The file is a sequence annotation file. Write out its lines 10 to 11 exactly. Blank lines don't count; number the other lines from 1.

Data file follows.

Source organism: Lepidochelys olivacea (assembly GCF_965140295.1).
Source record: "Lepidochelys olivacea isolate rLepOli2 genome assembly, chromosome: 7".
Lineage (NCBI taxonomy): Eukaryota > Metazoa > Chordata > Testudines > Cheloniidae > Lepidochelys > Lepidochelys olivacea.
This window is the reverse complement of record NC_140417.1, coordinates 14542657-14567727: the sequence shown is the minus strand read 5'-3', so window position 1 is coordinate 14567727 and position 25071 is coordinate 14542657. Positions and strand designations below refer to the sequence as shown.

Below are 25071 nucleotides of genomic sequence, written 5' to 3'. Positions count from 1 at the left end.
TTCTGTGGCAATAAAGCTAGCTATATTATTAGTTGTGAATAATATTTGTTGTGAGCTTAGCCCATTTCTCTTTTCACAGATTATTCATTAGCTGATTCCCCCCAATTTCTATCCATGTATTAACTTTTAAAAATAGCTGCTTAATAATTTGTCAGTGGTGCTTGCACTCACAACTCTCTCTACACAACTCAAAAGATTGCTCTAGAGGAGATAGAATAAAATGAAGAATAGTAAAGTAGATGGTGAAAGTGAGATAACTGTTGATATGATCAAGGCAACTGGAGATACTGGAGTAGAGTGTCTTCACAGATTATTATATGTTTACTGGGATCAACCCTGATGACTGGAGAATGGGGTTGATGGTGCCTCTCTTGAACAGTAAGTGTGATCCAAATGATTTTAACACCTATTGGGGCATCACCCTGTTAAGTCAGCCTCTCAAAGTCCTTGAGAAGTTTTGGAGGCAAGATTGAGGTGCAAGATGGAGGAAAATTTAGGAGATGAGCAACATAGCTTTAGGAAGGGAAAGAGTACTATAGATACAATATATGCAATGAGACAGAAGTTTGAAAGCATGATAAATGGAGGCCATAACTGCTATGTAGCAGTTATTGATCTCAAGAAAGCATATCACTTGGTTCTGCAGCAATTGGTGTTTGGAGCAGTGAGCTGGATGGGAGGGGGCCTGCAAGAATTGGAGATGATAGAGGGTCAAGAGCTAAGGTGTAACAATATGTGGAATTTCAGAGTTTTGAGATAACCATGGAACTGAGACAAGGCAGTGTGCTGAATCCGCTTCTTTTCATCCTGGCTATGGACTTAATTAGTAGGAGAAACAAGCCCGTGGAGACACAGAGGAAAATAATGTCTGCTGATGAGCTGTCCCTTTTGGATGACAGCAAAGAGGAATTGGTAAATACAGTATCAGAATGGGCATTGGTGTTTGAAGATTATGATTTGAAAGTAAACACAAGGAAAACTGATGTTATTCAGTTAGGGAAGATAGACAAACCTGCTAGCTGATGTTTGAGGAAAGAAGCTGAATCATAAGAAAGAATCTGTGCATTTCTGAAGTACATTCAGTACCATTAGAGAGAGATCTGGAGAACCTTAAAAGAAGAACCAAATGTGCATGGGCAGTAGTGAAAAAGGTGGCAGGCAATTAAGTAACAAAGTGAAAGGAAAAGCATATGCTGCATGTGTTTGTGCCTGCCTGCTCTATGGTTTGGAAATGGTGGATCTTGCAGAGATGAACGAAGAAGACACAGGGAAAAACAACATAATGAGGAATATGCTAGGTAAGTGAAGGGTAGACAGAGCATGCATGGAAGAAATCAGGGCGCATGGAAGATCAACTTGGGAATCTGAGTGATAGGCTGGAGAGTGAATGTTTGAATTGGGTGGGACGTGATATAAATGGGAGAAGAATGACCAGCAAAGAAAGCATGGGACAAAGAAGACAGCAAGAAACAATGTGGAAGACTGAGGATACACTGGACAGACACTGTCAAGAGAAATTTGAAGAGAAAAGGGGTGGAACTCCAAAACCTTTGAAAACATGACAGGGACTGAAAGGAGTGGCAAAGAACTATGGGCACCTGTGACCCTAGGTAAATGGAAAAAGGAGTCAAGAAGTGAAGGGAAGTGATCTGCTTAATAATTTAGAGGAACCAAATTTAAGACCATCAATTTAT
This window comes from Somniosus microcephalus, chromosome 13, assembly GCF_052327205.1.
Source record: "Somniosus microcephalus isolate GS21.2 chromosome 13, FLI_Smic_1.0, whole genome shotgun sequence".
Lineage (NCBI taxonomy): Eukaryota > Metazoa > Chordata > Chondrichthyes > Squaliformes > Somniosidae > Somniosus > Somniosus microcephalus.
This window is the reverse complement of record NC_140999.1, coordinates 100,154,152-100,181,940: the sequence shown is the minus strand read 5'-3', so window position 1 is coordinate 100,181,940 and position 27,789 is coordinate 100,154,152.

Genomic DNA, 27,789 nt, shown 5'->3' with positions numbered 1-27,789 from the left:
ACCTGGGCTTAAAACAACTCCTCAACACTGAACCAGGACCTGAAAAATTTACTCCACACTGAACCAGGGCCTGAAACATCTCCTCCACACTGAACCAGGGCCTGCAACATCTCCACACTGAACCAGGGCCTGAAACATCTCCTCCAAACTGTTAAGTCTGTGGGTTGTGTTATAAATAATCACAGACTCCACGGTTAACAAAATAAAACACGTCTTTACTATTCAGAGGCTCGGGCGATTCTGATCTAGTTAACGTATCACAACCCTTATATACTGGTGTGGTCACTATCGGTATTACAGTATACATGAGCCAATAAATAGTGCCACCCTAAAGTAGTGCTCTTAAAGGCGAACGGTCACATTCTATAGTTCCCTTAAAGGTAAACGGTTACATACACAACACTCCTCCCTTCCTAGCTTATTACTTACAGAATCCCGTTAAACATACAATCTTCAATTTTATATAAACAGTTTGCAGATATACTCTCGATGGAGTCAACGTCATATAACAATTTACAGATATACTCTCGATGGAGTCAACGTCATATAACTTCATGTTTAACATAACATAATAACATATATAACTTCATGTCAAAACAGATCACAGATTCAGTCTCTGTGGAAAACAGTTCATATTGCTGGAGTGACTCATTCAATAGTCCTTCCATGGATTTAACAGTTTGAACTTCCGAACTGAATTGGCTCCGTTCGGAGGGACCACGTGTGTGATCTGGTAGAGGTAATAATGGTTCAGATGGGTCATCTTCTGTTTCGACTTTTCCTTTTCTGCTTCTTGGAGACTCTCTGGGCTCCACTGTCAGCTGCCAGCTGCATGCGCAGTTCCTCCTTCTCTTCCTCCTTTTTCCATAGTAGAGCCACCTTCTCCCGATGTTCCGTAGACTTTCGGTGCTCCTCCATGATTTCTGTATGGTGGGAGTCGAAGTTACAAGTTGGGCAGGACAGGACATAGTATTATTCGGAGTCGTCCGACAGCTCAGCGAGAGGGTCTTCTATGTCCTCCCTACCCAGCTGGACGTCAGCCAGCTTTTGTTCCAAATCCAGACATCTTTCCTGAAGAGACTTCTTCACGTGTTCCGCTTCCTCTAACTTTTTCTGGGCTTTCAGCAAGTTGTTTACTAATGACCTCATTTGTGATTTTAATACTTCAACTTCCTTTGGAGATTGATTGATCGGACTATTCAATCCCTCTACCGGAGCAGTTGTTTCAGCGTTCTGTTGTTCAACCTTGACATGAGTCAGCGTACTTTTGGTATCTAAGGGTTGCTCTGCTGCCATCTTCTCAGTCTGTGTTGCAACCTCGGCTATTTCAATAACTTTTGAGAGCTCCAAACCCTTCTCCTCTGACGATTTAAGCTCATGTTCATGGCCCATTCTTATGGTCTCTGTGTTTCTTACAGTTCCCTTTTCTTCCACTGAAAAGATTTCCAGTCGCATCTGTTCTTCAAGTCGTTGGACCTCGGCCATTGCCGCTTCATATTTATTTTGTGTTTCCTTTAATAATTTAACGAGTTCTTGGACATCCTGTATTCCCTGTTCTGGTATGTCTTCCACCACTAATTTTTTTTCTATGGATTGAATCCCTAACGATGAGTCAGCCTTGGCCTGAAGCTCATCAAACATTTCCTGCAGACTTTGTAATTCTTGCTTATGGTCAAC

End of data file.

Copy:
This window is the reverse complement of record NC_140999.1, coordinates 100,154,152-100,181,940: the sequence shown is the minus strand read 5'-3', so window position 1 is coordinate 100,181,940 and position 27,789 is coordinate 100,154,152.

Genomic DNA, 27,789 nt, shown 5'->3' with positions numbered 1-27,789 from the left: